Questions to ask yourself before you cast your ballot

There’s a level of anxiety being expressed on social media right now that is far from healthy and giving birth to an ugly sectarianism.  And for the Christian, that kind of anxiety and sectarianism is both damaging to an individual’s walk of faith as well as harmful to the unity of the Church.  Yet turning a blind eye to matters political and neglecting our privilege of voting is being a poor steward of the kingdom we are to be seeking above all things (Matt 6.33).  So in this soup of sound bites, polarizing talking heads, nasty barbs and zingers, suspicious conspStei101028iracy theories, red-faced cries of injustice, and enough analytical info to cause the most patient among us to throw up their hands in disgust, here are a few questions that we all can ask ourselves to help bring focus to our faithfulness at the polls.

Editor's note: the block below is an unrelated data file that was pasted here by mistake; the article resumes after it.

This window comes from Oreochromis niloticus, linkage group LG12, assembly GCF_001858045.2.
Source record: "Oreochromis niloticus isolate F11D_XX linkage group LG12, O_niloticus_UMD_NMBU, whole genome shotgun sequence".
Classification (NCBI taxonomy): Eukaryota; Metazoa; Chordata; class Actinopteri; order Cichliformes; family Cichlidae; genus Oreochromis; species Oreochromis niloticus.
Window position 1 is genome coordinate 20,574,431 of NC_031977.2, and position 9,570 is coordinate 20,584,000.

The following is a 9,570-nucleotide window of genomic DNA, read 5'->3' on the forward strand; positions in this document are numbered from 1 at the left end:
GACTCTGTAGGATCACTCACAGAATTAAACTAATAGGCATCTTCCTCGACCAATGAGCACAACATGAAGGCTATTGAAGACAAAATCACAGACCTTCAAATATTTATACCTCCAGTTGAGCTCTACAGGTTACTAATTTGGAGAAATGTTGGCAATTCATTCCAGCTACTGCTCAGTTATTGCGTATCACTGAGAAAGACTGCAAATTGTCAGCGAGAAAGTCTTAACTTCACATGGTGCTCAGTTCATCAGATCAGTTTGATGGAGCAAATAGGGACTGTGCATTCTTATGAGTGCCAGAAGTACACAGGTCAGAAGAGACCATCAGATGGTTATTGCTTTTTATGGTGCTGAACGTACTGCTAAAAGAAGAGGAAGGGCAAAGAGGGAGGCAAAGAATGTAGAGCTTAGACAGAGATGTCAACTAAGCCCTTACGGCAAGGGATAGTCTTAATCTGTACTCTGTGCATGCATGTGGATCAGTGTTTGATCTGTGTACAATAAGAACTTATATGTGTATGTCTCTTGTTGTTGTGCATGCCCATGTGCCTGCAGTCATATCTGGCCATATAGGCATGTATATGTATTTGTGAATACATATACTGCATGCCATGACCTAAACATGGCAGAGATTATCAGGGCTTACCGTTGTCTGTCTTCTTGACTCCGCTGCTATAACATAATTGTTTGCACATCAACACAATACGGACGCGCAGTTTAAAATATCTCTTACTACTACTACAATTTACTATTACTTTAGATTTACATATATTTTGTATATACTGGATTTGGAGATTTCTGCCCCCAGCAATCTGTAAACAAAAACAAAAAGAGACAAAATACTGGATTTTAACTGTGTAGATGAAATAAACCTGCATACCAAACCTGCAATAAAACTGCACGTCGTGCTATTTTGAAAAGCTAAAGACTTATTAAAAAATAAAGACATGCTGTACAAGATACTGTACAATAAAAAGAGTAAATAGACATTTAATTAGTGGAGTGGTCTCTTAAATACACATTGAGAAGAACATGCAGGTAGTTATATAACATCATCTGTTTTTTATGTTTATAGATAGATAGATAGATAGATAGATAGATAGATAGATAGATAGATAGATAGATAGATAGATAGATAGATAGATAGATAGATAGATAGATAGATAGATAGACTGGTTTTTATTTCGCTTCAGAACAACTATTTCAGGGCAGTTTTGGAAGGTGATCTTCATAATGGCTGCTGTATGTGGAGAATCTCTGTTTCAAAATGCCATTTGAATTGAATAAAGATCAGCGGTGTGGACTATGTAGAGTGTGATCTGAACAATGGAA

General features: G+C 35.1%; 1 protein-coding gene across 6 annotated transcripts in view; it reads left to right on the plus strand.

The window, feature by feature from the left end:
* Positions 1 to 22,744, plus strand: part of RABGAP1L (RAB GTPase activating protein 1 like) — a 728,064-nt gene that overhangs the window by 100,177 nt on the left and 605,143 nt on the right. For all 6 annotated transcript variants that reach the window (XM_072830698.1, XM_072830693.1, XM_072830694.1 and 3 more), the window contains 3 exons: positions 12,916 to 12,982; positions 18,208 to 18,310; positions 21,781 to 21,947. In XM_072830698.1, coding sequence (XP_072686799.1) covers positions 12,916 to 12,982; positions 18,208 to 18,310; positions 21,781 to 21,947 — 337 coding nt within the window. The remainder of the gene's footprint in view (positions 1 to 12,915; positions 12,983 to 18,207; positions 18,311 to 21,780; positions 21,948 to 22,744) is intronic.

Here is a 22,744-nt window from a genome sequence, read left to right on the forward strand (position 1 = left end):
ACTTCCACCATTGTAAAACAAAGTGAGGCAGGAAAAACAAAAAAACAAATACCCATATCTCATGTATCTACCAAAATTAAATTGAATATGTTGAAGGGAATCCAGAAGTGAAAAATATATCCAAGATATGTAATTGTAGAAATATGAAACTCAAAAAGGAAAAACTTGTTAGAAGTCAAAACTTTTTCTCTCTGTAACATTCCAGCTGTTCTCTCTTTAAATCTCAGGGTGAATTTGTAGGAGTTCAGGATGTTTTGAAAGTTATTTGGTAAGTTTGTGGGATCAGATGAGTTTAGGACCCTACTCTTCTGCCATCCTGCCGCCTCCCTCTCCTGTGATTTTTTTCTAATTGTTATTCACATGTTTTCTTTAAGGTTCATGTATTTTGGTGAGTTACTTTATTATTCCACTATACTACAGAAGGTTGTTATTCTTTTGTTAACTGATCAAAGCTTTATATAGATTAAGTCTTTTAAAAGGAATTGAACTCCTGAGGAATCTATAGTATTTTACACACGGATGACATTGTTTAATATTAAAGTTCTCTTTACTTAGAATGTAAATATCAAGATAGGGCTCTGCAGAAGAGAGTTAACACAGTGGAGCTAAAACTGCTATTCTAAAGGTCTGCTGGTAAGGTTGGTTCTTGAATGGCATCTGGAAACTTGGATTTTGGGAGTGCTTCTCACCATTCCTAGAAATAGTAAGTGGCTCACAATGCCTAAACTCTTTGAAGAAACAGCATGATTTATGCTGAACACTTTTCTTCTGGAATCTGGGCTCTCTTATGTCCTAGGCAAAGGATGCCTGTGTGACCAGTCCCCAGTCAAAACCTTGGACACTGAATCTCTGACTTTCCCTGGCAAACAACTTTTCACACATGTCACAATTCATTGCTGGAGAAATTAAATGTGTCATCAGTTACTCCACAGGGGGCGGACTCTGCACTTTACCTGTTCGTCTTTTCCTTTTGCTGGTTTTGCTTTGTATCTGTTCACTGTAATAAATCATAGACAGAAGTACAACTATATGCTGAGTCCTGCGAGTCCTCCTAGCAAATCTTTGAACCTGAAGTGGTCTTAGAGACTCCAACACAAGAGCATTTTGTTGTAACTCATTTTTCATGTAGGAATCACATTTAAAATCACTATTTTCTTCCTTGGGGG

1. Who possesses my greatest motivational allegiance?  Our loyalties call us to be motivated to all sorts of things.  As a Washington Redskins fan, I’m motivated to support them through thick and thin.  However, if Kirk Cousins, the surprise QB star of the Redskins’ most recent season came out in favor of voting for Attila the Hun for POTUS, I’d probably have to respectfully decline to follow suit regardless of how cool Cousins’ first name is.  This comes into political play when the party we most often align with puts forward a nominee that requires a Christian to check his or her allegiance to Christ at the door before casting their vote.  Are you being asked to violate your conscience in voting for someone of questionable character and/or competencies in order to “support the party?”  If so, ask yourself, “Why do I feel an allegiance to this particular political party?  Would I ever ask a politician to violate his or her conscience in order to support some agenda that I have?”  There is a cost of discipleship when one claims allegiance to Jesus Christ.  Sometimes that cost entails relegating one’s vote to what the world might consider irrelevant.